“There is not a single American awake to the world who is comfortable with the way things are.”
So begins Lawrence Lessig’s sweeping indictment of contemporary American institutions and the corruption that besets them. We can all see it—from the selling of Congress to special interests to the corporate capture of the academy. Something is wrong. It’s getting worse.
And it’s our fault. What Lessig shows, brilliantly and persuasively, is that we can’t blame the problems of contemporary American life on bad people, as our discourse all too often tends to do. Rather, he explains, “We have allowed core institutions of America’s economic, social, and political life to become corrupted. Not by evil souls, but by good souls. Not through crime, but through compromise.” Every one of us, every day, making the modest compromises that seem necessary to keep moving along, is contributing to the rot at the core of American civic life. Through case studies of Congress, finance, the academy, the media, and the law, Lessig shows how institutions are drawn away from higher purposes and toward money, power, quick rewards—the first steps to corruption.
Lessig knows that a charge so broad should not be levied lightly, and that our instinct will be to resist it. So he brings copious, damning detail gleaned from years of research, building a case that is all but incontrovertible: America is on the wrong path. If we don’t acknowledge our own part in that, and act now to change it, we will hand our children a less perfect union than we were given. It will be a long struggle. This book represents the first steps.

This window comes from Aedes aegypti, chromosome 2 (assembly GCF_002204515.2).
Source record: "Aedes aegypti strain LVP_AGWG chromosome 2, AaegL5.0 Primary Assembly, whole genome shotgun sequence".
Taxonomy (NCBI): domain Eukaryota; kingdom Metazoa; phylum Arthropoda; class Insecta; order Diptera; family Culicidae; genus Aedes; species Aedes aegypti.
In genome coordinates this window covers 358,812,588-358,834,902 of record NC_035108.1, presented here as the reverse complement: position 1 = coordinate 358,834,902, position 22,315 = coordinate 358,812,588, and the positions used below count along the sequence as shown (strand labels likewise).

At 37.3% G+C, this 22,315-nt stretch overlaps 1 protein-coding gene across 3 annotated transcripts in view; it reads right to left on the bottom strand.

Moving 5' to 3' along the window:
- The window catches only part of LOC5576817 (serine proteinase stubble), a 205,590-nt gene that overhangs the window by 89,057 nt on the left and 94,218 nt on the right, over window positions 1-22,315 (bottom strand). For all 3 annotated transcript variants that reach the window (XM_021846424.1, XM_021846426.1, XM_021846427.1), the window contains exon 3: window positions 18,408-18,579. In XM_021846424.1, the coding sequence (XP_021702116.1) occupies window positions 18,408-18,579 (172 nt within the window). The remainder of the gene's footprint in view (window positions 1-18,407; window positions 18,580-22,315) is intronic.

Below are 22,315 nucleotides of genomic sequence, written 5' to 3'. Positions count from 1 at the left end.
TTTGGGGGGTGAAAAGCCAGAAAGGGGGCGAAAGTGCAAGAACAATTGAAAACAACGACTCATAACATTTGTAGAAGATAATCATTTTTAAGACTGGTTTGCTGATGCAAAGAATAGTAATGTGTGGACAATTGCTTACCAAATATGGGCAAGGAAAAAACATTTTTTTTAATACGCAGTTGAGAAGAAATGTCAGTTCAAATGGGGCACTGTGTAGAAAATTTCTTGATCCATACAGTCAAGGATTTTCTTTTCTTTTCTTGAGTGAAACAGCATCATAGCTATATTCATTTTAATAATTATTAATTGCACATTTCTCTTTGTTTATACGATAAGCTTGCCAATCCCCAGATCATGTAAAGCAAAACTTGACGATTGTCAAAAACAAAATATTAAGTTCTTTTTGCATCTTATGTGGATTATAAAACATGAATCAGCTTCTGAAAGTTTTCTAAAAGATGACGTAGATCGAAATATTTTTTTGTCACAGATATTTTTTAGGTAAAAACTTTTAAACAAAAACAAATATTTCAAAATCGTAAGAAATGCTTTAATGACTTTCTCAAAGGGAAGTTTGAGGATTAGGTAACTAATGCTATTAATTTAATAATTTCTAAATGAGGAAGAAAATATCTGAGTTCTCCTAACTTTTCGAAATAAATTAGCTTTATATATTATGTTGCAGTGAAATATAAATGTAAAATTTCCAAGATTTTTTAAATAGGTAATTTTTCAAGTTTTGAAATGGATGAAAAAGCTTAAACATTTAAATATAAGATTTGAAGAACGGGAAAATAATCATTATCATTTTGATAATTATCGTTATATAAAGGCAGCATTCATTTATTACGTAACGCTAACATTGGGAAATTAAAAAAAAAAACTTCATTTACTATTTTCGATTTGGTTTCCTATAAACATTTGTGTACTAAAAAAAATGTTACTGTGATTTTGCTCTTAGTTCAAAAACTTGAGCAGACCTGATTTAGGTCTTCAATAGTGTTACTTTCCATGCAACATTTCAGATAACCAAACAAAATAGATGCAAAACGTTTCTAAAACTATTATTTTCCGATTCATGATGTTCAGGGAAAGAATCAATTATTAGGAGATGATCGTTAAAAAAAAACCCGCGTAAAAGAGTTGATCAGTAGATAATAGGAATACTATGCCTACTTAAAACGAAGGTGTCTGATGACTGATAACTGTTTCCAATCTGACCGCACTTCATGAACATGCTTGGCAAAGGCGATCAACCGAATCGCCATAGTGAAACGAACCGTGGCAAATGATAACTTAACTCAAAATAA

In this provocative analysis, Harvard Law professor Lessig expands upon a series of lectures on "institutional corruption": the notion that the presence of good people inside an institution is not a guarantee of it serving its intended purpose effectively and fairly. He asks readers to move beyond simplistically viewing ethics as "the project of naming the good and the right so as to rally us against the wrong." He insists that the "greatest harm in our society" comes from the "moderately rich," who enable evil by making and tolerating compromises in a variety of professions, including psychiatry and the academy, in pursuit of financial rewards. Lessig also argues that the profit motive has led private credit-rating agencies to shade their conclusions to maintain their clientele, the need to fund campaigns has resulted in undue political influence for donors, and individuals making practical financial decisions participate in these compromised systems. Lessig judiciously uses specifics to buttress his case, as when he reports that bank swipe-fees the amount retailers pay when customers use debit cards dominated Congress's floor and committee time in 2011 "because it was lucrative for congressmen's campaigns." This treatise is a conversation-starter, not a guide to solutions; readers interested in those will find a more detailed and action-oriented analysis in Steven Brill's Tailspin.